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The surprising French history of Fort Pierre

Photo credit: South Dakota Tourism

October 14, 2016

The small town of Fort Pierre (2100 inhabitants) lies on the west bank of the Missouri River at the confluence of the Bad River, in South Dakota. The town's beginnings date back to the first third of the 19th century. At that time, the explorers and fur traders noted that this lovely plain, located in Sioux territory bordering the Missouri River, was perfectly suited to the fur trade.

And yes, it really was a French-American fur trader, Pierre Chouteau, Jr., who founded Fort Pierre and started Euro-American settlement there. However, he could not have known that in the 18th century, French-speaking explorers, the very first Europeans, had already stayed in that same place. So what happened? Why did the traces of this French-speaking presence remain undiscovered until a century ago, in 1913? What is this surprising French history of Fort Pierre?

In 1832, Pierre Chouteau Jr. was in charge of operations on the Upper Missouri for the powerful American Fur Company in St. Louis. The company employed several hundred men, mostly French-speaking voyageurs. They were contracted workers (engagés), paddlers and hivernants (voyageurs who lived year-round in the interior). That year, Pierre Chouteau, Jr. had a fortified trading post built about 4 km north of the mouth of the Bad River and he gave it his name. This fort was to replace Fort Tecumseh, built in 1822, which was much closer to the river's mouth, but was threatened by the Missouri River floods.  History tells us that there had been a first fort built near the mouth before, in 1817. However, due to frequent flooding, it was abandoned in 1820.

Fort Pierre Chouteau was an important and strategic trading post for the company. For 25 years it was the main trading post for the Sioux bands in the area (Tetons, Yankton, Yanktonai, Santee ...). By this time buffalo robes had replaced beaver pelts as the main product in the exchanges. The activity of this fort was the real starting point of an ongoing Euro-American colonization in this place where today's city of Fort Pierre took the name of the fort.

Much later, in 1913, on a hill overlooking the city, a group of schoolchildren from Fort Pierre stumbled upon an astonishing object. It had been buried for over a century and a half, and today is one of the most valuable monuments to the history of the American West. What is it? For this we have to go back to the explorations of the French-Canadian Pierre Gaultier de Varennes, and of de la Verendrye and his sons. They were the first known Europeans to open up trade routes northwest of Lake Superior, starting in the 1730s.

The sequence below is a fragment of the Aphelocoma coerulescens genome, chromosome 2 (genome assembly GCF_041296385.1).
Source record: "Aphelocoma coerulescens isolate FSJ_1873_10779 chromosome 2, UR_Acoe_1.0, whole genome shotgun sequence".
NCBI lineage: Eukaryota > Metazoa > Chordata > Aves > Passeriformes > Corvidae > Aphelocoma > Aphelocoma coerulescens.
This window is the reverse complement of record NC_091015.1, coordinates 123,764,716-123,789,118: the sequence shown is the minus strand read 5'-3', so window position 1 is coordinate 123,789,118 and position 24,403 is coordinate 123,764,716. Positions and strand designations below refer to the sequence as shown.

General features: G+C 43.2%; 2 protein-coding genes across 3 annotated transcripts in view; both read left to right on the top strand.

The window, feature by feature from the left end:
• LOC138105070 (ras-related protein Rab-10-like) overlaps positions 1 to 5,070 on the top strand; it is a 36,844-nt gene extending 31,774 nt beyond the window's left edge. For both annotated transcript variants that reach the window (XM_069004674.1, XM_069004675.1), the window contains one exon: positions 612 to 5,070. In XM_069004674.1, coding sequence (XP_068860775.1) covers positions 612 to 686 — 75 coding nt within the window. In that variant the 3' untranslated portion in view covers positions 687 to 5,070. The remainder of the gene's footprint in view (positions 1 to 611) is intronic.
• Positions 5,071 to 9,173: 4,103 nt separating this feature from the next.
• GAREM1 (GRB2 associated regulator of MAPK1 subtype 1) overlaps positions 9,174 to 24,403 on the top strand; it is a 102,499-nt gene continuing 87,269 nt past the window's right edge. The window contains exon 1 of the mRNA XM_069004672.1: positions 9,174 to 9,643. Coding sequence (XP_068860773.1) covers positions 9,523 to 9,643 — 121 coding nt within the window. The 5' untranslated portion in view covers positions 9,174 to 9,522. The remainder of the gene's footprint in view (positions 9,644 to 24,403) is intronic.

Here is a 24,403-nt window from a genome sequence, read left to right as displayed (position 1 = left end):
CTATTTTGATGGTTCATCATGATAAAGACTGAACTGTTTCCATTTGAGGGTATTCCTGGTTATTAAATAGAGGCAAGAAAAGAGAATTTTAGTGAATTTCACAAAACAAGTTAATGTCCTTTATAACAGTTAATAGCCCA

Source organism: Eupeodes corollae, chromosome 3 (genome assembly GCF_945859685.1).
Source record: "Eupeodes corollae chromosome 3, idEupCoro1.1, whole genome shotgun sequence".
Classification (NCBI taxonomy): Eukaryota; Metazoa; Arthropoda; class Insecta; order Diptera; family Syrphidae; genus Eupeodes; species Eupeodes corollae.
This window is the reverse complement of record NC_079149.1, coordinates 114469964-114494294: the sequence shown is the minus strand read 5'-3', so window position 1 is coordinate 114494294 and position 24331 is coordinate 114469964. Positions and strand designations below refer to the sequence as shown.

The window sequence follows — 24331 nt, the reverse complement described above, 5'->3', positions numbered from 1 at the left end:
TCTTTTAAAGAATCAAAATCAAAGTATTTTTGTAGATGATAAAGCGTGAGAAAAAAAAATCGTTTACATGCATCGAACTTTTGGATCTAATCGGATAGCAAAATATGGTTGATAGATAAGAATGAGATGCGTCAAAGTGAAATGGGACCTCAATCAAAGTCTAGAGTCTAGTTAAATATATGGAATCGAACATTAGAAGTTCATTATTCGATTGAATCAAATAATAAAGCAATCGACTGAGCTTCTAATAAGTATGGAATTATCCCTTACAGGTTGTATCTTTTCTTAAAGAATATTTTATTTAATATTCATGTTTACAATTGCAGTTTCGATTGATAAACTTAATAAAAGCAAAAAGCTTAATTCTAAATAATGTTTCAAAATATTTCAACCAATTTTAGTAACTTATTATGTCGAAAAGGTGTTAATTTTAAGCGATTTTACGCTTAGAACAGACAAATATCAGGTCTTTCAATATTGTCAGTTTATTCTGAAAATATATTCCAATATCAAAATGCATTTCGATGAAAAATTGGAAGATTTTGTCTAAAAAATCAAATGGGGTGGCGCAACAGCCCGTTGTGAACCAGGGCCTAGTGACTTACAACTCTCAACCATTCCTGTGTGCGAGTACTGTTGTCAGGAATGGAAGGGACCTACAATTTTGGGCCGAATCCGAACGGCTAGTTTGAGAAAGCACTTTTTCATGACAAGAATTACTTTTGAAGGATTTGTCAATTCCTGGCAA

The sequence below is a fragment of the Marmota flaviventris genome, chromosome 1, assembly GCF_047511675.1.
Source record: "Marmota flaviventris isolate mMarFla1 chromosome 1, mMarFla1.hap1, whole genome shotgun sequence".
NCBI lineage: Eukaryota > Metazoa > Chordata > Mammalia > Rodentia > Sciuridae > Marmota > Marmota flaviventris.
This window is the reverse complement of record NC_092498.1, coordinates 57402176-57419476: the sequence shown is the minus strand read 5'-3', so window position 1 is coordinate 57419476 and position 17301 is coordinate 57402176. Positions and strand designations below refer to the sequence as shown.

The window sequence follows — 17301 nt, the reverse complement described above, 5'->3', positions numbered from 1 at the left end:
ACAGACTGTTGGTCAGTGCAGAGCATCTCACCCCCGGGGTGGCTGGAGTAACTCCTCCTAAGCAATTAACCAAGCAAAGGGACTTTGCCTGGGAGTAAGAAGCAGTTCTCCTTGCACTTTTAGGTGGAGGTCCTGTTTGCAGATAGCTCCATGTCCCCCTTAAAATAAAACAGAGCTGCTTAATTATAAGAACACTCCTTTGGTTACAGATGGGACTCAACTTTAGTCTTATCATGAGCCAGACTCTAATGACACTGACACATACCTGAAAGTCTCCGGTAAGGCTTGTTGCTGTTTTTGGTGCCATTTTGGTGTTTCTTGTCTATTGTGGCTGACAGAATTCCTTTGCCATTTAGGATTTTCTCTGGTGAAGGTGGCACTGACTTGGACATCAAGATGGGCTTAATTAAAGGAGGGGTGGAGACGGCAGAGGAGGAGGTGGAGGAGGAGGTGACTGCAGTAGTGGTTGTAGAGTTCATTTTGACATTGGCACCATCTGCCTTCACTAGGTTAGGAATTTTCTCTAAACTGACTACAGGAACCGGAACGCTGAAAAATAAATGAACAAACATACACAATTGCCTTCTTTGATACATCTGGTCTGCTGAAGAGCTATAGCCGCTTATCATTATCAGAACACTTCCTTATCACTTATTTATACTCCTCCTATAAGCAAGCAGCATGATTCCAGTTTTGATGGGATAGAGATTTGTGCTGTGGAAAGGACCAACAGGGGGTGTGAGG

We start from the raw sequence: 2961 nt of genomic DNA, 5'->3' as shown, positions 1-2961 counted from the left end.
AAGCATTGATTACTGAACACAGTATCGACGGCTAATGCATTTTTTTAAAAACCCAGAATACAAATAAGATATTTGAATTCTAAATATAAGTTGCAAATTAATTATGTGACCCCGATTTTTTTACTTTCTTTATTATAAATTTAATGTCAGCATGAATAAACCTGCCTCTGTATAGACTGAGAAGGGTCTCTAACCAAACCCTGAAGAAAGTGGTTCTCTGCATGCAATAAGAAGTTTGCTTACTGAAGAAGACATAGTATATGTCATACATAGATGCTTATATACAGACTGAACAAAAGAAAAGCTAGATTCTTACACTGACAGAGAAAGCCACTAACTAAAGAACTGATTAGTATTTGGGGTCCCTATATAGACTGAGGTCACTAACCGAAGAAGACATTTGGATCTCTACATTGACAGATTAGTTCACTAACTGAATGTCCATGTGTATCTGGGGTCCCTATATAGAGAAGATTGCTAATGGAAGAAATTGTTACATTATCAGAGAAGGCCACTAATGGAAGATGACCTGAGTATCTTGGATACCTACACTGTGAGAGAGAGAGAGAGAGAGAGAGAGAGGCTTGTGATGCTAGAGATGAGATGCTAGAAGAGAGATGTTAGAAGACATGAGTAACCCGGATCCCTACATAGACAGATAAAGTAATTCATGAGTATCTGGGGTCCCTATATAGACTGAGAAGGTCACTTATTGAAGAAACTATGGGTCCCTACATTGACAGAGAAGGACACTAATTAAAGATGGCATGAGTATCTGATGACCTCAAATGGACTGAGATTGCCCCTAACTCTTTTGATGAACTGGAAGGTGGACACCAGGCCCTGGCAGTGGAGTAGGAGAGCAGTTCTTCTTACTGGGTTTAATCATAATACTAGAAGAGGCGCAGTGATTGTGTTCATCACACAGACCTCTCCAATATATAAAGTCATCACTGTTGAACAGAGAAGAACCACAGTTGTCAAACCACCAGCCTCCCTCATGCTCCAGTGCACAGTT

In 1742-1743, two of La Verendrye's sons, Louis-Joseph and François, embarked on a historic expedition into the south-west, starting from Fort La Reine (located south of Lake Manitoba), where they met with various Indian nations (Mandan, Crow, Arikara ...).They reached the Black Hills that lie in present-day South Dakota and in March 1743, they stayed in an Arikara village on the banks of the Missouri River, before making their return journey. Unbeknown to the Arikara, Louis-Joseph then buried a lead plate marking their stay. It had a Latin inscription on one side which can be translated as: "In the year 26 of the reign of Louis XV. For the King, our most illustrious lord. By Monsieur the Marquis de Beauharnois, 1741. Placed here by Pierre Gaultier de Laverendrie". The names of the two brothers and those of their two French companions were hastily engraved on the other side.

Were the brothers hoping to return to the site? Unfortunately, they would never see materialize the tremendous business opportunities created by their friendship with these hitherto unknown new Indian nations. The Arikara village was located on the Fort Pierre town site and the lead plate remained buried on a hillside of the site until ... 1913! It is the first written evidence of the European presence in South Dakota.

Today, the city of Fort Pierre is preparing to commemorate the bicentennial of its founding (1817-2017).The La Vérendrye site and the  Fort Pierre Chouteau site, both National Historic Landmarks, are testimony to the city's remarkable French history.

Jean-Marc Agator


  • Gilles Havard, Histoire des coureurs de bois, Amérique du Nord, 1600-1840, p.386 (Carte de l'Ouest des chasseurs, 1ère moitié du 19e siècle), pp.388-391 (Les engagés du haut Missouri), Les Indes savantes, Paris, April 2016.
  • South Dakota State Historical Society, Archaeological Research Center, Research Report n°3, The 1997-2001 Excavations at Fort Pierre Chouteau, volume 2 "Material Culture", pp.267-271 (Historical Background, Fur Trade Society), 2010.
  • Dictionary of Canadian Biography, Louis-Joseph Gaultier de la Vérendrye.
  • Western South Dakota, North American Forts, 1526-1956.

About the author

Jean-Marc Agator is a French public research engineer in the field of new energy technologies. He is passionate about the history of Canada and of francophone communities throughout North America in all of their cultural diversity. He is the author of the website Chemins de la francophonie where he shares his passion through articles destined to a large francophone audience.

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